The movie was full of references to 90’s nostalgia, including shot-for-shot remakes of a few 90’s films for some of the action bits, references and homages to other 90’s films, and a Stan Lee cameo that made Kevin Smith cry.
I’m pretty sure they used every decent 90’s song available in the soundtrack, and that came to about 7 songs. The 90’s were a musical desert.
Overall the movie was a good origin story, and left me more excited to see a sequel, now that we’ve got all the exposition out of the way. Also, I’m really looking forward to seeing Captain Marvel in Endgame.
5 Things to Read Today (Mostly with Spoilers)
- The Root: The Only Captain Marvel I Acknowledge is Monica Rambeau, So Maybe I’m Not the Best Person For This Review
- Den of Geek: Captain Marvel: Complete Marvel Universe Easter Eggs and Reference Guide
- Mary Sue: Review: Captain Marvel Is a Bright New Future for Marvel Movies
- io9: Here’s Why Nick Fury Didn’t Page Captain Marvel Sooner, According to Kevin Feige
- BGR: ‘Captain Marvel’ answers tons of ‘Avengers: Endgame’ questions – here are all the mysteries it solved
If you only read one of these articles today, you need to make it this one: “This Is How We Radicalized The World.”
Yes, yes, I know, it’s “on BuzzFeed,” they just do stupid listicles.
Stop. It’s on BuzzFeed News. BuzzFeed’s news product is separate from the listicles and quizzes. It’s a legit news organization doing some extremely good reporting. And you need to read the article linked above, this one, right now.
Chances are, by now, your country has some, if not all, of the following. First off, you probably have some kind of local internet troll problem, like the MAGAsphere in the US, the Netto-uyoku in Japan, Fujitrolls in Peru, or AK-trolls in Turkey. Your trolls will probably have been radicalized online via some kind of community for young men like Gamergate, Jeuxvideo.com (“videogames.com”) in France, ForoCoches (“Cars Forum”) in Spain, Ilbe Storehouse in South Korea, 2chan in Japan, or banter Facebook pages in the UK.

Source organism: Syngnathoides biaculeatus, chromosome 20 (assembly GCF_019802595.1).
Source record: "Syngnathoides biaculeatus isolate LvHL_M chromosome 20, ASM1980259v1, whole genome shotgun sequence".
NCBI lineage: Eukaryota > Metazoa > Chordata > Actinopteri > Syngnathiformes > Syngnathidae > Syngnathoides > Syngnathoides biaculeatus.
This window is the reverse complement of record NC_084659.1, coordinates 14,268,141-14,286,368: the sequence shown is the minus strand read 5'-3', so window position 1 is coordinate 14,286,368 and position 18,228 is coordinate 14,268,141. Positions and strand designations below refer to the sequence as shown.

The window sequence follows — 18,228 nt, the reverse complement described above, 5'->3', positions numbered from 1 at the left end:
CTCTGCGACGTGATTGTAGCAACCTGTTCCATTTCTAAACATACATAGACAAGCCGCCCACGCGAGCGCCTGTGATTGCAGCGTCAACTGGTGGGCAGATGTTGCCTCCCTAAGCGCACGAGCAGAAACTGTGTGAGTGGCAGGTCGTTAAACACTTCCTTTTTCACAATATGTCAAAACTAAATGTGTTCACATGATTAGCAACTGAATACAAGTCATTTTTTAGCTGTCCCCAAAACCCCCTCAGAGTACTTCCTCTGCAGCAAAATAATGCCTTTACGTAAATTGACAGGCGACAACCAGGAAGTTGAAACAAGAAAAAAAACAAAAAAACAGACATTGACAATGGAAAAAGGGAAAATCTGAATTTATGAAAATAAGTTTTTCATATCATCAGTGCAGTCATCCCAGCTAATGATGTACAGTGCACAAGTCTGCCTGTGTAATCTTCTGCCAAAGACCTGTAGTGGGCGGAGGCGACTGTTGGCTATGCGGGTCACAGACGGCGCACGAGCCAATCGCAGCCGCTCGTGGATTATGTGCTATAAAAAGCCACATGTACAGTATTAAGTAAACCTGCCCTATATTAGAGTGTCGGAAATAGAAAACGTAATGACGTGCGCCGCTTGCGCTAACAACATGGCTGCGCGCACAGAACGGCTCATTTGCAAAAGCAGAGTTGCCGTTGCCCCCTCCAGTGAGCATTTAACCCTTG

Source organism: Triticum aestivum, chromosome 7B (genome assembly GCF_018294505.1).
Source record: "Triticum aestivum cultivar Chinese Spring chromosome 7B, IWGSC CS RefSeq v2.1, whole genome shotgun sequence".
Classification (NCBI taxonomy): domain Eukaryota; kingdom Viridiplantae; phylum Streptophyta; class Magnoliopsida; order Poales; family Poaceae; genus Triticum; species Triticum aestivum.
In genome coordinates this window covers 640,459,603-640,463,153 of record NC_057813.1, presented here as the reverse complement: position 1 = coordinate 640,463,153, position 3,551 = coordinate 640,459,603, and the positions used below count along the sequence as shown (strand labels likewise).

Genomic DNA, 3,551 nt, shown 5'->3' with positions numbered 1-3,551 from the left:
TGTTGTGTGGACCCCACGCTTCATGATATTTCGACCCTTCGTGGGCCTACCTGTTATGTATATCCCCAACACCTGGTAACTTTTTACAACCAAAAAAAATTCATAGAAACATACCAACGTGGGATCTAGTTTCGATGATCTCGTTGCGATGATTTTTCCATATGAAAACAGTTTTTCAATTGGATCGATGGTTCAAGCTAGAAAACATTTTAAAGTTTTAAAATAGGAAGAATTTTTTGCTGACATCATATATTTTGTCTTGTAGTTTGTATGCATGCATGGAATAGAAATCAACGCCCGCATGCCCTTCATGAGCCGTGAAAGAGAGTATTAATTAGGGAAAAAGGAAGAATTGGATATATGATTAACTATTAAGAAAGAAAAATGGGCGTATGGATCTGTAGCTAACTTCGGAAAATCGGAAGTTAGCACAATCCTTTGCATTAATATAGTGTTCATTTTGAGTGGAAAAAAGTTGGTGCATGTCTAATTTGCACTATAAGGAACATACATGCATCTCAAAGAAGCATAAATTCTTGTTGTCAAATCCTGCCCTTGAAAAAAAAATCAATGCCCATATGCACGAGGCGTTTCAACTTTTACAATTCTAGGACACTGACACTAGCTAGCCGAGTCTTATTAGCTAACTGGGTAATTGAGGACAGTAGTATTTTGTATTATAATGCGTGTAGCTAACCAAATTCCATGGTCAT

BuzzFeed News, “This Is How We Radicalized The World”
Here’s the other four things you should read today.
- The New Yorker: The Making of the Fox News White House
- Vox: Fox News’s propaganda isn’t just unethical – research shows it’s enormously influential
- Bloomberg: White House Says It’s Received Democrat Nadler’s Document Demand
- TPM: Report: Trump Told Gary Cohn To Pressure DOJ To Block Time Warner/AT&T Deal
Look, I know this shit is exhausting. The problems are piling up faster than we can deal with them. It seems like we’re never going to make a dent in this mess.
But eyes on the prize, people. We are making a dent. We are succeeding at this. We were never going to fix this quickly. It’s going to take years. But it can be done. It will be done.
“The arc of history is long,” etc. We’re going to win this. We just have to persevere.
Happy Friday! My dump file is full of links to stories. Here’s five good ones. Particularly number 5, from Wired. Scientists encoded a computer virus in a strand of DNA and the gene sequencer that read the DNA picked up the virus. That’s amazing.
- ProPublica: I’m a Journalist. Apparently, I’m Also One of America’s “Top Doctors.”
- SPLC: New hate map helps users explore landscape of hate
- The Verge: The secret lives of Facebook moderators in America
- Politico: ‘Sustained and ongoing’ disinformation assault targets Dem presidential candidates
- Wired: Biohackers Encoded Malware in a Strand of DNA
I think the biggest take-away from Micheal Cohen’s testimony yesterday is that most of Congress is not great at hearings and could do with hiring some experts to handle that stuff for them.
It’s notable that the best questioning sessions came from folks who were 1. Democrats, and 2. had a prosecution background. (With the exception of Ocasio-Cortez, that gal apparently just does her homework.)
These two points underline a problem with hearings like this. The first problem is that the opposition party is generally just at the hearing to score points or obfuscate the truth. The second problem is that congresspeople Mostly don’t know how to do this job.
It seems like you could go a long way towards solving both problems by having involved congresspeople represented by prosecutors and hearings rules that center discovering the truth.
- Politico: Michael Cohen’s most fiery accusations against Trump
- Vox: Why Alexandria Ocasio-Cortez’s Michael Cohen questioning mattered
- Washington Post: 5 key takeaways from the Michael Cohen hearing
- Lawfare: The Cohen of Silence Breaks: What to Make of Wednesday’s Testimony
- TPM EdBlog: Looking at the Cohen Testimony Big Picture